Sunday, October 11, 2009
It was a cool October 2009 morning in Long Beach. I was thankful I was still alive and healthy, waiting for the start of my first marathon. I still saw myself as a 52 year old cancer patient, but hours later when I crossed the finish line, I saw myself as a survivor!
Just six months earlier I had recovered enough from my last surgery to start training for a marathon. The surgery was a reconnection of my colon which needed to wait until I finished all my treatments for stage 3C colon cancer. These treatments began in January 2008 by removing the cancer, followed by many months of chemotherapy and radiation treatments.
To help deal with the effects of chemo, I took up walking, which eventually led to running. I progressed slowly, but on the morning before my last chemo infusion, I ran 2.5 miles. My doctor and nurses were really surprised. Although my running was interrupted several times during the next few months as I underwent radiation, more chemo, and another surgery, by April 2009 I was back on track with a far fetched hope of running in the October 2009 Long Beach Marathon, an ambition that nobody seemed to understand or at first take seriously. Considering what I went through, everyone advised me to start with a 5K or 10K, or maybe a half marathon at the most. But I was determined to make a point and only a marathon would do it.
The big day came and I was finally there, although underprepared and recovering from shin splints. As I was waiting for my start, I questioned myself, "Am I really going to be back here later to cross the finish line?" I really didn't know. But my only goal was to do just that, and within the six hour time limit. Then our wave started and I was moving forwards with the flow of hundreds of energetic people around me, realizing they all had their own unique stories and reasons for being there. I was overwhelmed and thought, "I can't believe I'm here! I'm really doing this." I thanked God.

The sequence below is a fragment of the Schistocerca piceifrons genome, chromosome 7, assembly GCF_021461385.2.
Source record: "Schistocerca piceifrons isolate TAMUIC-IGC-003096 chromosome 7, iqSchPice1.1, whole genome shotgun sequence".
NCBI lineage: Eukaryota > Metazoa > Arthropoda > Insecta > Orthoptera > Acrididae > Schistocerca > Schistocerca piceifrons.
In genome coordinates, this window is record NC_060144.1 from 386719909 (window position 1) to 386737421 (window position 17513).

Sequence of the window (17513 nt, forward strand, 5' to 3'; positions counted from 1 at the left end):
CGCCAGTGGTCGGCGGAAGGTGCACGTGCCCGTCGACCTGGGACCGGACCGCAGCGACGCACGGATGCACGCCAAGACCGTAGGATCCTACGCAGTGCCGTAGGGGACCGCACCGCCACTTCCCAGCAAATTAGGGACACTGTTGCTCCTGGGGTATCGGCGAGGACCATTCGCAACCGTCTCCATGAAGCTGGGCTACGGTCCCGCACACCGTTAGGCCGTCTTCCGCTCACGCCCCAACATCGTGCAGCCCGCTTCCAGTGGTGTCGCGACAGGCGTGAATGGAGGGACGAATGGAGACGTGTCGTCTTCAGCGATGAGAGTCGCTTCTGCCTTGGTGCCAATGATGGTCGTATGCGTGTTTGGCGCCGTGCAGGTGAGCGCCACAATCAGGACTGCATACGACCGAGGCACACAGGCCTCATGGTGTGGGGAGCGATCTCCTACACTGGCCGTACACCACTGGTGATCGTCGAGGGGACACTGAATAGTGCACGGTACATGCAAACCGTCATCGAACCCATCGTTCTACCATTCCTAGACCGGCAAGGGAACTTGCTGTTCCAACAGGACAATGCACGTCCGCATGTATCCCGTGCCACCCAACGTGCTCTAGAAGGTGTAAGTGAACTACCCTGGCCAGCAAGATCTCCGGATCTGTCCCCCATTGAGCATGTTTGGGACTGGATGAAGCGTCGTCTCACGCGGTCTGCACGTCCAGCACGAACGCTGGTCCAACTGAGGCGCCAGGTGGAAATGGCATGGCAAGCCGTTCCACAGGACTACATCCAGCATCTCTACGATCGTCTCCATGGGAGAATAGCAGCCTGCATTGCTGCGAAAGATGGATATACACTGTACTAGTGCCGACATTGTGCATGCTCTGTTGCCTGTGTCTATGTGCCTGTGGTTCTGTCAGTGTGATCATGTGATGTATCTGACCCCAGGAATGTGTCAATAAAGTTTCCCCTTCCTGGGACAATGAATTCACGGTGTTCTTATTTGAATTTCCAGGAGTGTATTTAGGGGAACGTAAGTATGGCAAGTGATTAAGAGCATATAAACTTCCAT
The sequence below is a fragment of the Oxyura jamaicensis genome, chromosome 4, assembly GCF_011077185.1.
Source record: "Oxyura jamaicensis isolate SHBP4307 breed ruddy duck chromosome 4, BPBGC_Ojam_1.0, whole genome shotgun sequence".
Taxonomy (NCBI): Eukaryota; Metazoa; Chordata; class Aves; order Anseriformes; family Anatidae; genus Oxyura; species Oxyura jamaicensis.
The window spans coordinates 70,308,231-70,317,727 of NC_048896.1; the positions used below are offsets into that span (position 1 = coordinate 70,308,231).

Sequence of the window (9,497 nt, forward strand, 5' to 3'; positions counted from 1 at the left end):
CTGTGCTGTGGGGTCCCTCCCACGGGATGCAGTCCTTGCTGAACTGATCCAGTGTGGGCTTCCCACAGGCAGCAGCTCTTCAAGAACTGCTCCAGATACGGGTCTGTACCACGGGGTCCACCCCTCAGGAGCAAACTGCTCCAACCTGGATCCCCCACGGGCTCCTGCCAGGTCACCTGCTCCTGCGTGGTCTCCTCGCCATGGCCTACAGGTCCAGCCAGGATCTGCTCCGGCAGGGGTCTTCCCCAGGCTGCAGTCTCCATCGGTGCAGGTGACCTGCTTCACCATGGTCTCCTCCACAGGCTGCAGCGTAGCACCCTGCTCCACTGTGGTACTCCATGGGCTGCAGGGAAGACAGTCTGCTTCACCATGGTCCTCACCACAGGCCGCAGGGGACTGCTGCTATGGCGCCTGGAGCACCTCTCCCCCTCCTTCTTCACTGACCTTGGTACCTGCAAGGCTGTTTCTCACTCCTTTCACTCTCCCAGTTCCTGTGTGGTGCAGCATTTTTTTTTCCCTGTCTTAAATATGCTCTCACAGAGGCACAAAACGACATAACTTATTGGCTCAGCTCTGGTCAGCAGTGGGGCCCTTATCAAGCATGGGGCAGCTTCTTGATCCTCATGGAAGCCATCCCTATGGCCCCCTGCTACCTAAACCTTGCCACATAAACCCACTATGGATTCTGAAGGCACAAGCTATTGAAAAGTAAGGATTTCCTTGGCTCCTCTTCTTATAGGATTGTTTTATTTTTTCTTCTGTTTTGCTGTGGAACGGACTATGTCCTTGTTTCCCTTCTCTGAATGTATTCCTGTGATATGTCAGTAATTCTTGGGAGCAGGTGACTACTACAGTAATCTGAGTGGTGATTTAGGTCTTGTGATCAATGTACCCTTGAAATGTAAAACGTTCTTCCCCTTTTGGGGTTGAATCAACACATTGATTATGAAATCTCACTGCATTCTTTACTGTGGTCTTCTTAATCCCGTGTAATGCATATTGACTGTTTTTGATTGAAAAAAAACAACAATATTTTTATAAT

I was committed for several reasons. I needed this to prove to myself that anything was possible and saw this as a victory run and run for hope. I also created a fundraiser page on the American Cancer Society's web site in connection to this effort and titled it, "Fighting Cancer, One Step at a Time." My goal was to raise $2,600, but only half was raised so far. But that would soon change.
It was tough, but I made it in 5 hours and 55 minutes. After posting a picture of my finish on the fundraiser site and re-emailing the link to my colleagues, the rest of the contributions came in and my goal of raising $2,600 was met. I ran two more marathons within 10 months (Surf City 4:48 and San Francisco 4:47) completing the "California Dream'n Racing Series" Now in a few days I'll be right back in Long Beach where this new addiction all started for me, running my fourth marathon in one year, and still with hope for a cancer free future.
to the First Marathons page